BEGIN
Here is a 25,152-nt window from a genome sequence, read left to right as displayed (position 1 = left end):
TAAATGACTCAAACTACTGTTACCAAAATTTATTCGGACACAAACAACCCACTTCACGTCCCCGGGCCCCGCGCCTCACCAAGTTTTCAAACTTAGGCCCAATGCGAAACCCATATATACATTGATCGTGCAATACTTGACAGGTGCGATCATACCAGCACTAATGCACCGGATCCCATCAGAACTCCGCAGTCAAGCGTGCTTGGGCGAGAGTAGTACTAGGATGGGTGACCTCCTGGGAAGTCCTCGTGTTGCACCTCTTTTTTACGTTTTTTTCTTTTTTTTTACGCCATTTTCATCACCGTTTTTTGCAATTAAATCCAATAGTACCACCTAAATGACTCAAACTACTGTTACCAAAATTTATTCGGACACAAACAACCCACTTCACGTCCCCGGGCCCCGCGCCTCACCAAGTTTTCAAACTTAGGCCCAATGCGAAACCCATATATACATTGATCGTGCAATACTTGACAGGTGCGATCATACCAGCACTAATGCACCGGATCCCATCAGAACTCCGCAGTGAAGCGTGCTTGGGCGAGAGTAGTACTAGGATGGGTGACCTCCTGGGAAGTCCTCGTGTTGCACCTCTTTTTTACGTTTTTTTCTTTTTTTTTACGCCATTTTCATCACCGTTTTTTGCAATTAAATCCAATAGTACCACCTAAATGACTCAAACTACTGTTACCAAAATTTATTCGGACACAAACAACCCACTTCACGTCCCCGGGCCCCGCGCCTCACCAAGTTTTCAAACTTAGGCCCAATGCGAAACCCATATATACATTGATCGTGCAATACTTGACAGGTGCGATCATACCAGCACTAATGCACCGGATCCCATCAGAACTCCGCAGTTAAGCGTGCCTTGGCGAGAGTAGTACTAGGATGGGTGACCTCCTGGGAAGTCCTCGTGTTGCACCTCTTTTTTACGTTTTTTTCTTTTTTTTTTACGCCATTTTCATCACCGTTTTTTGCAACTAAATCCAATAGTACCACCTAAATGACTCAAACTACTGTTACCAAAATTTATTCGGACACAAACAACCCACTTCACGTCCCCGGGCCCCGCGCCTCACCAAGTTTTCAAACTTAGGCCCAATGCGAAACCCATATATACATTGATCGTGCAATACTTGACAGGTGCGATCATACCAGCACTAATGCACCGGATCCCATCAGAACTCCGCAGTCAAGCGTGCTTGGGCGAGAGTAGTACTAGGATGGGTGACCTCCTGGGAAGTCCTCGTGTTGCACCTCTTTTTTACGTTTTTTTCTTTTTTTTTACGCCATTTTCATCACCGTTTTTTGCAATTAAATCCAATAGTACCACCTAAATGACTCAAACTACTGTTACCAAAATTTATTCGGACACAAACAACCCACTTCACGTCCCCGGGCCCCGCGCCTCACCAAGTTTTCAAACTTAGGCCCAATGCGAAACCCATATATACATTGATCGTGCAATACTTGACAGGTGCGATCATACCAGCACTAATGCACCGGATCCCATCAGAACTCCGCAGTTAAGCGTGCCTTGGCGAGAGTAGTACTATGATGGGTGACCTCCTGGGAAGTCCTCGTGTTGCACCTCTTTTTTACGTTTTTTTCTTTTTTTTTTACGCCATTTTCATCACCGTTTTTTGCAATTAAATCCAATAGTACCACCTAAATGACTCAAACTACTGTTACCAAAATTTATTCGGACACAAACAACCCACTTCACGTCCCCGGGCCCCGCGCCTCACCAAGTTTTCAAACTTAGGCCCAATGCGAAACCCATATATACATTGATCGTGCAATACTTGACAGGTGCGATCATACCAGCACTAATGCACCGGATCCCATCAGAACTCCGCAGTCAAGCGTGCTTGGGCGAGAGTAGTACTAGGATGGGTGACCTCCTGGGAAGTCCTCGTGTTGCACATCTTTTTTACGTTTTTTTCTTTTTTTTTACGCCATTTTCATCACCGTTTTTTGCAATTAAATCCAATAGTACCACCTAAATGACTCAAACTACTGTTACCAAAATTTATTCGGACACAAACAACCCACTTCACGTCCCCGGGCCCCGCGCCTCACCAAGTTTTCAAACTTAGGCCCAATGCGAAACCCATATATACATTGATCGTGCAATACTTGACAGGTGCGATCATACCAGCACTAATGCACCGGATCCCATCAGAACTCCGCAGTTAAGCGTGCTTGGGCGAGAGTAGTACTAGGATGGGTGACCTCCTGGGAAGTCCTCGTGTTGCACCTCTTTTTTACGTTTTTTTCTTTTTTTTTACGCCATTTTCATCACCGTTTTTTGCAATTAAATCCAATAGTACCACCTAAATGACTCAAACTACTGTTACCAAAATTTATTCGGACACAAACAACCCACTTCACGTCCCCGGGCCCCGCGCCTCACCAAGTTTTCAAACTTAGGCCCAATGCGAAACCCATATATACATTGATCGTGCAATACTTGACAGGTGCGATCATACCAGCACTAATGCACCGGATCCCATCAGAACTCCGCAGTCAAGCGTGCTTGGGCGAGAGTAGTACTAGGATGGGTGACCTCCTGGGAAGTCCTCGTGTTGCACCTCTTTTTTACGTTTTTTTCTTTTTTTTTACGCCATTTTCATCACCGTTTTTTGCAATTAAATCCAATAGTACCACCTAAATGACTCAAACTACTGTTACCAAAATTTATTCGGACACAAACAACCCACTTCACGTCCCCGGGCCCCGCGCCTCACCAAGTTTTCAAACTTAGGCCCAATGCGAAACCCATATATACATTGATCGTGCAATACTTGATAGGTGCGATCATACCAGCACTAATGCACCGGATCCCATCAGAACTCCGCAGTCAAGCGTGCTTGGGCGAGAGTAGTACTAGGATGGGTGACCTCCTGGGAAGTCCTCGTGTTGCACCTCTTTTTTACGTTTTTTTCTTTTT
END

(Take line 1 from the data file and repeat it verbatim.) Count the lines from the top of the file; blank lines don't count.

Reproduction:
Here is a 25,152-nt window from a genome sequence, read left to right as displayed (position 1 = left end):